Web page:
Whenever I’m writing about a certain topic on my blog, I always research it. This month, researching translation and personality, has been particularly insightful. I managed to look at some of my strengths and weaknesses as a freelancer and start working on some elements that weren’t quite right. This weekend I came across an interesting article on Freelance Folder looking at different personalities: perfectionist, people person, rebel, controller, and the shy one, and how to make them work for you if you’re a freelancer.
By no means I think these are the only categories or typologies of personalities, but I found it interesting how the author, Laura Spencer, analyses the constraints these personalities put on us if we’re working as freelancers.
The perfectionist is, according to the author somebody who is “constantly finding fault with his/her own work and the work of others”. Perfectionists set very high standards and are detail-oriented. One of the problems that the author identified is that perfectionist can’t let work go when it’s good enough and constant revisions often lead to missing deadlines.
Now, while this isn’t happening all that often for translators (can you imagine missing a deadline and telling the client ‘oh, I’m a perfectionist, that’s why’?), we tend to sacrifice other things just to meet this deadline, don’t we? For example, we keep working nights or weekends, or we cancel appointments. In my opinion, this isn’t really handling being a perfectionist, this is just letting it take over.
Of course, perhaps it’s perfectionism that makes us so good at what we’re doing, so we don’t want to get rid of it, but where do you set yourself a limit? I’ve created a QA checklist and after I check the work against this checklist, I send it out. I don’t dwell, I don’t go back to it. That’s how I’m managing my perfectionist.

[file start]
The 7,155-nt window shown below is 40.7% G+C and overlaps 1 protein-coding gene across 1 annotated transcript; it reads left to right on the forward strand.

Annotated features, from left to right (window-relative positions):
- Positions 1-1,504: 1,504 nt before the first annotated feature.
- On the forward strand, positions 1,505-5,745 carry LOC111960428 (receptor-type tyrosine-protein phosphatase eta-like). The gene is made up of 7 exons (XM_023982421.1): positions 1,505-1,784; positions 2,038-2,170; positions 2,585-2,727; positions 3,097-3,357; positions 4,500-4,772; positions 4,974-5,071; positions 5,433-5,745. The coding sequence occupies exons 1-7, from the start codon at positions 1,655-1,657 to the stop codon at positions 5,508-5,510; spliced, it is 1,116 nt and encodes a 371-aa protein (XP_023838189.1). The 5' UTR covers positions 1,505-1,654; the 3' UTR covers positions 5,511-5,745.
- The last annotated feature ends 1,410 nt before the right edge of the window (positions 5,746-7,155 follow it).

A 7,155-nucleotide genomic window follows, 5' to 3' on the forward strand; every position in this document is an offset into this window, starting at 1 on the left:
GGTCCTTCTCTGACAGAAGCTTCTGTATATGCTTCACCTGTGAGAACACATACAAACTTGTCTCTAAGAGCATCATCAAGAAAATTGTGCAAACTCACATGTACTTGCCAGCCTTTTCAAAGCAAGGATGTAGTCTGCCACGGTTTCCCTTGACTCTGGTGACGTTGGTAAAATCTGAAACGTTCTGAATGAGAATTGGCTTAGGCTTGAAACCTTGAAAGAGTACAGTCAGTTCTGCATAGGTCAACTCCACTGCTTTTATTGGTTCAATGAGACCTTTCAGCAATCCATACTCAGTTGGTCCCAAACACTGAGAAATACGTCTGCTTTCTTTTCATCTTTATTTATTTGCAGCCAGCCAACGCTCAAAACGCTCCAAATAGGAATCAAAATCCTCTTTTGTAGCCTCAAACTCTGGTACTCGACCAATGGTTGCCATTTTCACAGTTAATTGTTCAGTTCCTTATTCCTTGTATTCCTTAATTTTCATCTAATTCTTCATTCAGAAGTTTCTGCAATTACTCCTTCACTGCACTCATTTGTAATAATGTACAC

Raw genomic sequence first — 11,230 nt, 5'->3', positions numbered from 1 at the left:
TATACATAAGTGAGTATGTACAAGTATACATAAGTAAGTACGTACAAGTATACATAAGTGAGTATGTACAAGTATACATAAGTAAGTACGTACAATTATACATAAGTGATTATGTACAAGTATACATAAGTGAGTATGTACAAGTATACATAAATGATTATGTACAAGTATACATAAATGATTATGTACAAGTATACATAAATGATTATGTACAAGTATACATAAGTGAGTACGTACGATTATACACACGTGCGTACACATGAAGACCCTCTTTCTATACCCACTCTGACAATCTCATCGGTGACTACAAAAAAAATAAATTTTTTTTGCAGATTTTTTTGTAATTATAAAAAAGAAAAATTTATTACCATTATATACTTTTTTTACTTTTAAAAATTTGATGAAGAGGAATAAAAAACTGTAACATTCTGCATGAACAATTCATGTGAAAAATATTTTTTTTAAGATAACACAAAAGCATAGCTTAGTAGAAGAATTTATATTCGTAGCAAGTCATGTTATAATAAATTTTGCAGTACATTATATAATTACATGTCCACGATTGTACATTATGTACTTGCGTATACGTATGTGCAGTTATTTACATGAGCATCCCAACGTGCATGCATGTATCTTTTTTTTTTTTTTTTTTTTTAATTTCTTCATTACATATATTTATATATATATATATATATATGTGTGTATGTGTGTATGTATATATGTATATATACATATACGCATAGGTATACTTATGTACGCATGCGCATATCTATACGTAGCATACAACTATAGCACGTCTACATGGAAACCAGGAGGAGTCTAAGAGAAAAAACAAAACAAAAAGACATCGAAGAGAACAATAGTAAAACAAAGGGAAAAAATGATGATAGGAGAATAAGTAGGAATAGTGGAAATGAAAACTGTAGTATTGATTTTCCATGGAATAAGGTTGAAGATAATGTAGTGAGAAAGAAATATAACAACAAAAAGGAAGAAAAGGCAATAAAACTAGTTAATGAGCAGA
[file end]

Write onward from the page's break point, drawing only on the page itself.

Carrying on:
The People Person is someone who, according to the author, “seem to make friends with everyone they meet.” These types of freelancers often have huge networks and know how to network easily. The main drawback is that for people persons, it’s actually difficult to sit down and get some work done.
This is totally not me. I’m not a people person that much, and I always can just sit down and start working. Facebook or Twitter aren’t that tempting because I know they’re there to distract, so I don’t look at them while working. But if you are a people person and you work from home with others around, how do you deal with it? How do you set yourself boundaries?
The Rebels “became freelancers because they couldn’t stand the rules and restrictions of a more long-term working arrangement.” They sometimes come up with great ideas, but tend to lack patience, especially in communicating these ideas to others. Rebels often diverge into side projects to keep them interested and alive.
This is so me. I need a few other things going on apart from translating or I’d just go nuts. A small thing here, a little job there, a blog post here, I need to work on a few things at the same time to keep my energy and adrenaline high. What about you?
The Controller, as the author says “freaks out if he/she doesn’t know exactly what’s going on with business and projects at any given time.” Someone close to me is a total controller. He is an excellent project manager with outstanding organisational skills, but at the same time he tries to do too much, never mind trying to delegate work. Plus, Controllers will have an issue with unpredictability.
To a certain extent, I’m a Controller myself. I need a plan and structure for everything (do you remember my five year plans?), and my every single week is planned out in advance. But, at the same time, I enjoy unpredictability and the challenges it poses. What about you?
The Shy One, according to the author, “is less outgoing than others, a sympathetic listener and can be very loyal to clients.” Yet, the problem with the shy ones is that often marketing is a struggle for them.
When comes to this aspect, I’m a naturally shy person, but when comes to business, I leave it all behind. I find super strength and courage somewhere and I can market away. One of the ways I’m dealing with managing my shy side is that when comes to business, I tell myself that I’m now working for a business so it’s not about me, it’s about the external brand. I see myself as an employee, rather than the individual concerned, and I carry out work as if I was doing it for someone else. The shyness seems to go away. What about you, if you’re the shy one?